Composting has many uses and people create them for different reasons. For one, it helps reduce the amount of landfill that is sent out with the rest of our garbage. Others use it for fertilizer in their gardens because they help plants grow strong and healthy by enriching the soil they grow in. By using compost as a fertilizer, we can reduce the use of chemical fertilizers.
You will want to start your compost pile on bare earth, so that worms and other organisms can reach it. Before you lay out your compost materials, a layer of straw or twigs that is a few inches deep should be laid down first to help drain your pile. Then, you should lay your compost materials in layers of moist materials(food scraps, tea bags, coffee grinds, seaweed) and dry materials (straw, leaves, sawdust, and even wood ashes). Materials that tend to clump together, like ash and sawdust, should be in thinner layers. If you mow your lawn, you can even add your grass clippings, or any green “manure” (clover, buckwheat, wheatgrass, any nitrogen source). These will activate your compost pile. If it rains in your area, you won’t have to keep your pile moist, but if you live in a dry area, you should add some water to your pile, even if its used water. However, the compost pile shouldn’t get too wet, so you might have to cover it. A tarp would even work. Once you have a compost pile started, every few weeks you should turn and mix your pile to work in oxygen and other compost materials.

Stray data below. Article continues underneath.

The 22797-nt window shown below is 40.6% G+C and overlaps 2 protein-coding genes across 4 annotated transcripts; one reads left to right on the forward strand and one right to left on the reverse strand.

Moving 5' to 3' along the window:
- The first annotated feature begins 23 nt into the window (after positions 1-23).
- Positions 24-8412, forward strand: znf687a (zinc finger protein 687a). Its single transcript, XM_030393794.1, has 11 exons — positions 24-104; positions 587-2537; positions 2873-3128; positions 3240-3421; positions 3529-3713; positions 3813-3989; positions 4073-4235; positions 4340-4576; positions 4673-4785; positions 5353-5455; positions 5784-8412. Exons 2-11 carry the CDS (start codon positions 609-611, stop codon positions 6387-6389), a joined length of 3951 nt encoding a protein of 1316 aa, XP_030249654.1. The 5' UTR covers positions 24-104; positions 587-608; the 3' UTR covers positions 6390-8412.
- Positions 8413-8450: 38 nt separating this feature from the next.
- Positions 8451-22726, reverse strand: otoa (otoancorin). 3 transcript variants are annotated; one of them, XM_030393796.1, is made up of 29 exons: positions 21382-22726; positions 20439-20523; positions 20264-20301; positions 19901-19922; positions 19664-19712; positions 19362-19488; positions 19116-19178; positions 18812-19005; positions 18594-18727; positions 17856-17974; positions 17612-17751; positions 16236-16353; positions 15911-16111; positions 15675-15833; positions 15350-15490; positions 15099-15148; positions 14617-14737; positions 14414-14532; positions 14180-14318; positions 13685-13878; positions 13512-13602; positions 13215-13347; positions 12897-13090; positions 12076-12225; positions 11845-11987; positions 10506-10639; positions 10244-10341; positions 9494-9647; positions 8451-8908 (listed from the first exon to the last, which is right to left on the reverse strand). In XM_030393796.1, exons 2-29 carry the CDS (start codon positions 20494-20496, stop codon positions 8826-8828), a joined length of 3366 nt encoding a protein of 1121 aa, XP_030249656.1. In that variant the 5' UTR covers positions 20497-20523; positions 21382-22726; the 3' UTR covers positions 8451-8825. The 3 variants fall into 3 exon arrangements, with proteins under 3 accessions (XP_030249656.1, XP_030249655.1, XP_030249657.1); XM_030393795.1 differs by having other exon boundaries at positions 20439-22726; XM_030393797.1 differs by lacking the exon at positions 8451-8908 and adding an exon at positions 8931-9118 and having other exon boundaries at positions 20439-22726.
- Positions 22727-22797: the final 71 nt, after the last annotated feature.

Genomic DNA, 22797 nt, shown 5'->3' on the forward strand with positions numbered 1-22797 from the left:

A good compost pile should have more carbon materials than nitrogen materials. Carbon materials include branches, dried leaves, peels, wood, bark dust, brown paper bags, corn stalks, coffee filters, egg shells, straw, and many more. Nitrogen materials include manures, food scraps, green lawn clippings and green leaves. A good mix includes about one part green materials (nitrogen) and two parts brown materials (carbon). Having more carbon is better than having more nitrogen, however this is a wonderful spot to use both.
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